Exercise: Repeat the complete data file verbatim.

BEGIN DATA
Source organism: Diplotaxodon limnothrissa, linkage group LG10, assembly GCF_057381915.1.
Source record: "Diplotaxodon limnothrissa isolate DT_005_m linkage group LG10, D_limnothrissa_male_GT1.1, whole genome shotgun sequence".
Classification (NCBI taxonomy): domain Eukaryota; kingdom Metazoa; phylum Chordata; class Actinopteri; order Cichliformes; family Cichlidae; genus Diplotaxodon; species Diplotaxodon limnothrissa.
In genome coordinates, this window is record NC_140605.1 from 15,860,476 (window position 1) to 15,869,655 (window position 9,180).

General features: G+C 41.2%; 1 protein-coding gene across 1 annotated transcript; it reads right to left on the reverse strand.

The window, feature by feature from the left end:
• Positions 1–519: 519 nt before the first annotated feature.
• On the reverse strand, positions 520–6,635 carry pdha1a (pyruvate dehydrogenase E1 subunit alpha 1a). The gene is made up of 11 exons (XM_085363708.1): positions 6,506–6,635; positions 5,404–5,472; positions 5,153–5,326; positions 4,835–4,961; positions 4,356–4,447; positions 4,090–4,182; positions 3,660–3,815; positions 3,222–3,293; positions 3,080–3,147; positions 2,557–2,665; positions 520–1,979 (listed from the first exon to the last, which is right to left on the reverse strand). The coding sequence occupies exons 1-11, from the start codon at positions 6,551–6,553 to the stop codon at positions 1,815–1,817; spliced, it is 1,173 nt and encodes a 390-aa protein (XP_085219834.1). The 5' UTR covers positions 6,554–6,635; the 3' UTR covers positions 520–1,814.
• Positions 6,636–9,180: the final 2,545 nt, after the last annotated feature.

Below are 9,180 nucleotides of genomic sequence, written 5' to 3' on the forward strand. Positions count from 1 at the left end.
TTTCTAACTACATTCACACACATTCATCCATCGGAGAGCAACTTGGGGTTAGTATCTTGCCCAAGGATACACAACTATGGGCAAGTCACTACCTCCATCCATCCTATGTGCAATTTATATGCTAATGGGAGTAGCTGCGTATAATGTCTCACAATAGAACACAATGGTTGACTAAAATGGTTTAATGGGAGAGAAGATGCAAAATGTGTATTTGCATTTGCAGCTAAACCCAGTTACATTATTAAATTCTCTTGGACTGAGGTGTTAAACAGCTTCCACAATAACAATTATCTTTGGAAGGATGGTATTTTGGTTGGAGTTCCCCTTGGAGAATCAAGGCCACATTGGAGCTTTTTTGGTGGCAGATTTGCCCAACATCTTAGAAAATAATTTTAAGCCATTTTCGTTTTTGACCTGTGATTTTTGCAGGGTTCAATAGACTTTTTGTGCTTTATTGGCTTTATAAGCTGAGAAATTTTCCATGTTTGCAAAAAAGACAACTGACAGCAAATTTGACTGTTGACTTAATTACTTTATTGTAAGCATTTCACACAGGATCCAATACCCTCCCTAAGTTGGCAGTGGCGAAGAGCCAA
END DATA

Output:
Source organism: Diplotaxodon limnothrissa, linkage group LG10, assembly GCF_057381915.1.
Source record: "Diplotaxodon limnothrissa isolate DT_005_m linkage group LG10, D_limnothrissa_male_GT1.1, whole genome shotgun sequence".
Classification (NCBI taxonomy): domain Eukaryota; kingdom Metazoa; phylum Chordata; class Actinopteri; order Cichliformes; family Cichlidae; genus Diplotaxodon; species Diplotaxodon limnothrissa.
In genome coordinates, this window is record NC_140605.1 from 15,860,476 (window position 1) to 15,869,655 (window position 9,180).

General features: G+C 41.2%; 1 protein-coding gene across 1 annotated transcript; it reads right to left on the reverse strand.

The window, feature by feature from the left end:
• Positions 1–519: 519 nt before the first annotated feature.
• On the reverse strand, positions 520–6,635 carry pdha1a (pyruvate dehydrogenase E1 subunit alpha 1a). The gene is made up of 11 exons (XM_085363708.1): positions 6,506–6,635; positions 5,404–5,472; positions 5,153–5,326; positions 4,835–4,961; positions 4,356–4,447; positions 4,090–4,182; positions 3,660–3,815; positions 3,222–3,293; positions 3,080–3,147; positions 2,557–2,665; positions 520–1,979 (listed from the first exon to the last, which is right to left on the reverse strand). The coding sequence occupies exons 1-11, from the start codon at positions 6,551–6,553 to the stop codon at positions 1,815–1,817; spliced, it is 1,173 nt and encodes a 390-aa protein (XP_085219834.1). The 5' UTR covers positions 6,554–6,635; the 3' UTR covers positions 520–1,814.
• Positions 6,636–9,180: the final 2,545 nt, after the last annotated feature.

Below are 9,180 nucleotides of genomic sequence, written 5' to 3' on the forward strand. Positions count from 1 at the left end.
TTTCTAACTACATTCACACACATTCATCCATCGGAGAGCAACTTGGGGTTAGTATCTTGCCCAAGGATACACAACTATGGGCAAGTCACTACCTCCATCCATCCTATGTGCAATTTATATGCTAATGGGAGTAGCTGCGTATAATGTCTCACAATAGAACACAATGGTTGACTAAAATGGTTTAATGGGAGAGAAGATGCAAAATGTGTATTTGCATTTGCAGCTAAACCCAGTTACATTATTAAATTCTCTTGGACTGAGGTGTTAAACAGCTTCCACAATAACAATTATCTTTGGAAGGATGGTATTTTGGTTGGAGTTCCCCTTGGAGAATCAAGGCCACATTGGAGCTTTTTTGGTGGCAGATTTGCCCAACATCTTAGAAAATAATTTTAAGCCATTTTCGTTTTTGACCTGTGATTTTTGCAGGGTTCAATAGACTTTTTGTGCTTTATTGGCTTTATAAGCTGAGAAATTTTCCATGTTTGCAAAAAAGACAACTGACAGCAAATTTGACTGTTGACTTAATTACTTTATTGTAAGCATTTCACACAGGATCCAATACCCTCCCTAAGTTGGCAGTGGCGAAGAGCCAA